When the war ended, the temporary housing remained. The board of Education decided there was a need for a temporary school for the children living there.

Oakland Tribune Nov 18, 1947

A school was constructed for $85,000, and 266 students enrolled for classes on Mar 9, 1948. In the beginning, the ten portables were heated by a pot-bellied coal-burning stove.

Oakland Tribune Mar 8, 1948

In 1951 Benjamin Hargrave was the first-ever African American principal of an Oakland Public school.

Oakland Tribune Feb 8, 1954

The school reached its peak enrollment in February of 1961 with 456 students. Over 4000 students passed through its doors in the 15 years it was opened.

Oakland Tribune Dec 29, 1960

Oakland Tribune February 8, 1963

The final day was Friday, February 8th, 1963. Mrs. Lillian Clancy held a class with just five students; Stanley Watts, 11; Earl Watts, 10; Steven Watts, 9; Lee Jones, 10; and Jackie Jones, 6. Charles Cline was the Principal

Oakland Tribune Feb 8, 1963

By June of 1963, all of the Harbor Homes buildings were gone, including the school.

More Info:

The address of the school was 1740 Ferro St

Washington School

In February of 1905, F.H. Danke’s bid of $3,100 for laying the cement foundation of the new Washington School was accepted by the board of Education.

Awards Contracts for Work

The Board of Education awarded contracts for the building of the Washington School to a variety of bidders. The list is as follows.

Brick and Stone Work P.J.Walker $20,799
Structural Steel Work Judson Manufacturing $5,551
Fire Proofing Roebling Const. $8,845
Galvanized Iron/Roof Pacific Ref. Roofing Co. $794
Plaster Work William Mehady $3,681
Tile Work Columbus Marble Co. $369.94
Plumbing Ingram Hardware Co. $1,507
Carpentry H.E. Brown & Co. $15,821
Painting W.H.Blake $1,913

They started building the school on Aug 31, 1905.

Before 1906

The new school was a ten-room two-story building, fire-proof throughout, constructed of red brick and terra cotta. The building was designed so that later additions can be made at either end, and when it was completed, it was to contain twenty-two class-rooms.

1906 Earthquake

The school still under construction sustained considerable damage in the 1906 earthquake.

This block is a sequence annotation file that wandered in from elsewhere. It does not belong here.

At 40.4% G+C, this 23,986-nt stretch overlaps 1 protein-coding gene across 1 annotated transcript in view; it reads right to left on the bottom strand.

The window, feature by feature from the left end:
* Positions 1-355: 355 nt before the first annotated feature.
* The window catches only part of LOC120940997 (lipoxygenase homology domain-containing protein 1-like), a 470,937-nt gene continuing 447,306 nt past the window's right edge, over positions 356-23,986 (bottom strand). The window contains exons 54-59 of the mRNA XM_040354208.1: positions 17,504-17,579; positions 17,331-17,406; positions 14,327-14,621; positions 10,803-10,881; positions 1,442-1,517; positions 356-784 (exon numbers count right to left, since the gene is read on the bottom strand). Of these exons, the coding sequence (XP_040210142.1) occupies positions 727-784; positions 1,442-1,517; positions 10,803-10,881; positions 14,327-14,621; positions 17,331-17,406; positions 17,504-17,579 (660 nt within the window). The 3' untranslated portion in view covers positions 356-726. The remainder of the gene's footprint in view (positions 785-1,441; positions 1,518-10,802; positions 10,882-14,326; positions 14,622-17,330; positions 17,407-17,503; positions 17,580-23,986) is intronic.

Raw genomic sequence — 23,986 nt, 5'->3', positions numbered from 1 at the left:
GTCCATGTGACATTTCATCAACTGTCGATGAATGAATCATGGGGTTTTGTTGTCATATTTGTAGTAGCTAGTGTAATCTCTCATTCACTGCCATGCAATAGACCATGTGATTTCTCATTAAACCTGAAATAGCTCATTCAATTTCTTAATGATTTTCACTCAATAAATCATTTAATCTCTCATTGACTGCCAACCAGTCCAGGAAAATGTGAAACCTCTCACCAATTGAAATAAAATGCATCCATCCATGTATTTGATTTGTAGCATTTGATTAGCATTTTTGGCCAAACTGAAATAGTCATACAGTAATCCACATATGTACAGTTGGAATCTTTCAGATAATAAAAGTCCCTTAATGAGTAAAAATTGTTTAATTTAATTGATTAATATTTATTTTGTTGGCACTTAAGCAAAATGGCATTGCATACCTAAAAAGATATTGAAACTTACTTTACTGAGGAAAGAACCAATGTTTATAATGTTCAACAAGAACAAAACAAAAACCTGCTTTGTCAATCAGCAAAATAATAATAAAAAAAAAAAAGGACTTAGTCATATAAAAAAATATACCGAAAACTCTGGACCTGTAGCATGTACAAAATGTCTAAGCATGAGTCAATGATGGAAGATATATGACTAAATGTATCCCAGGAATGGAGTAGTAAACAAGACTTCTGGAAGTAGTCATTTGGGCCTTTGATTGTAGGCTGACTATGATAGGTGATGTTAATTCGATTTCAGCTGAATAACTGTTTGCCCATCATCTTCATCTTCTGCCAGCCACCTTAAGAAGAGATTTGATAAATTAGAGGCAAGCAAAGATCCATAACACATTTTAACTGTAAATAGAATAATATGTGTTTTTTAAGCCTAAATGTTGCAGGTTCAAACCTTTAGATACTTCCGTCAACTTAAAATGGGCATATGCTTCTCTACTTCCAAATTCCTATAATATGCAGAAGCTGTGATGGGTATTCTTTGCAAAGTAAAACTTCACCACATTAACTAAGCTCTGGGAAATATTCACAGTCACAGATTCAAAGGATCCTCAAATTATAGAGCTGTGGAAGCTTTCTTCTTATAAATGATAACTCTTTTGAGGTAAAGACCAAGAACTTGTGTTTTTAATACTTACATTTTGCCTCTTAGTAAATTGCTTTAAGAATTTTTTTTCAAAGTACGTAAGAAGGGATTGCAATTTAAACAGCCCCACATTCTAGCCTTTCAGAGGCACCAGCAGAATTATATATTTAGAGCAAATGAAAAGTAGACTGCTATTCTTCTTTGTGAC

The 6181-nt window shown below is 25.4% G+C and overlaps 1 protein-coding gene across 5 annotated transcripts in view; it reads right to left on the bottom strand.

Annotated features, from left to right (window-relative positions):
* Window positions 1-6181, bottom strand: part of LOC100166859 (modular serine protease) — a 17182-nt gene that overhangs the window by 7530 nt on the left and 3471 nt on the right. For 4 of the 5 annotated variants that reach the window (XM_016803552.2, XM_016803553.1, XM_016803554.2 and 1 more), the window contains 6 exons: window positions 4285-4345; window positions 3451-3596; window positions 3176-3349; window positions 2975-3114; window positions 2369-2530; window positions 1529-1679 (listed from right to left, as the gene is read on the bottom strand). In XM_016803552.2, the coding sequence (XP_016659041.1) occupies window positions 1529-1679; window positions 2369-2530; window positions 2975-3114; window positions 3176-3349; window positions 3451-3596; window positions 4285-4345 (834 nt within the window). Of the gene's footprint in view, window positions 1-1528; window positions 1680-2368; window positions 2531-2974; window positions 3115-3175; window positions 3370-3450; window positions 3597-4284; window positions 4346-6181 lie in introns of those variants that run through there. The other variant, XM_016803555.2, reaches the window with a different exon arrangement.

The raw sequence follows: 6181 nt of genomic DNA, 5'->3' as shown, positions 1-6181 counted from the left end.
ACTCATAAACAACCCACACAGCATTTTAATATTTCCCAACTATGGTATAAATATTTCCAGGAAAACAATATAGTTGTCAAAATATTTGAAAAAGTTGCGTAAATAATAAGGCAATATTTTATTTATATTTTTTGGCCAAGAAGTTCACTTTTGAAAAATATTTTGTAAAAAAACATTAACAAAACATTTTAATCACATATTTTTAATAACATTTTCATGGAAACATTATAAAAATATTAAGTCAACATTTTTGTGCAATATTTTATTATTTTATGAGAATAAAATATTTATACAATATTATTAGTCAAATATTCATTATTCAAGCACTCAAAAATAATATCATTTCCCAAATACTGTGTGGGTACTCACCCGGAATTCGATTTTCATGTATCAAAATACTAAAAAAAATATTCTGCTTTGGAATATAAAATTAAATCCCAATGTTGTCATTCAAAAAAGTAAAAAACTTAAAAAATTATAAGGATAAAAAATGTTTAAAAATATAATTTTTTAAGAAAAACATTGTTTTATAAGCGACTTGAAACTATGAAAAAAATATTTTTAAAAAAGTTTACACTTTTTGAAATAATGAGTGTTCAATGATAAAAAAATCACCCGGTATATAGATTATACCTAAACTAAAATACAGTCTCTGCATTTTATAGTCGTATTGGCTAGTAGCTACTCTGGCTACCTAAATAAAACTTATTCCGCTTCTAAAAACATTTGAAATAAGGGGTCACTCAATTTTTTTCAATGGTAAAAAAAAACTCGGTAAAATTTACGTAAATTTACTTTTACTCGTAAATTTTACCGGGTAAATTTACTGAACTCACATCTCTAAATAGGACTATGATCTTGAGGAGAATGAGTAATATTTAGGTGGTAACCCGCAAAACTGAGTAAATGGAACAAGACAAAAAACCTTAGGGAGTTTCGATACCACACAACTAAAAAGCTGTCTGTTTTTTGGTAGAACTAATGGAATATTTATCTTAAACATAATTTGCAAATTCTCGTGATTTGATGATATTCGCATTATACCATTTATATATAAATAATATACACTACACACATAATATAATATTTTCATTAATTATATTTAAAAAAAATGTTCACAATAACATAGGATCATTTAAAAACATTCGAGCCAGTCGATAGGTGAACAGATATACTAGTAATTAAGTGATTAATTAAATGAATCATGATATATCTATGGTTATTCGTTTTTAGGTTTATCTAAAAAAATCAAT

In June of 1906, the school board reported they needed $100,000 to repair the damage and make the school earthquake-proof.
Judson Construction Company was re-awarded the contract to rebuild the ironwork and E.J. Walker for the brickwork.

In April of 1908, it was reported that the school would be ready in August.

Oakland Tribune August 1908

In 1927 a new $45,000 assembly hall was built.

Principal C.E. Hudspeth

C.E. Hudspeth was the principal of the school from 1905 until his retirement in 1942.

CE Hudspeth 1909

For recognition of his service, the auditorium was named Hudspeth Hall.

The Washington School Alumni Association was formed in 1939. They held annual get-togethers to discuss the old days.

Oakland Tribune 1951
Oakland Tribune Oct 16, 1963
Oakland Tribune 1913

The school after the new additions in 1913
Circa 1913

New School

Oakland Tribune 1951

A new two-story reinforced concrete structure designed by William E. Schirmer was built in 1952, costing $634,000.

  • Fourteen Classrooms
  •  Kindergarten
  •  Cafeteria
  •  Auditorium
  • Library

Oakland Tribune Dec 1953

Washington School Today – OUSD Photo

The school is located at 581 61st Street, Oakland, CA.

The school is called Kaiser-Sankofa.

Kaiser and Sankofa are two Oakland elementary schools that will be merging together into one school on the Sankofa campus starting in August 2020. To learn more about the two existing schools, you can visit the following sites.

More Info:

The End

Posted in Black History, Buildings, East Oakland, Laurel, Schools, Then and Now, West Oakland

Then & Now – Oakland School Part 16

In this series of posts, I hope to show Then and Now images Oakland Schools.  Along with a bit of history of each school, I highlight. Some of the photos are in the form of drawings or postcards, or from the pages of history books.

Note: Piecing together the history of some of the older schools is sometimes tricky. I do this all from home and online — a work in progress for some.  I have been updating my posts with new information or corrections.

Let me know of any mistakes or additions.

King Estates Junior High School

In 1956 the city of Oakland and the Board of Education (OUSD) agreed to purchase a 46-acre tract on Mountain Blvd. near the Oak Knoll for future development as a combined school and recreation area.

Central National Savings Bank Map 1923

They purchased the land from the heirs of Arthur Dale King a Hillsborough millionaire, who died in 1952.

Under the agreement, 19 acres of the total 46 were for the two new schools.

In June of 1958, the Board of Education approved the plans for the new King Junior High School on Fontaine Street.

Groundbreaking Oakland Tribune Feb 1959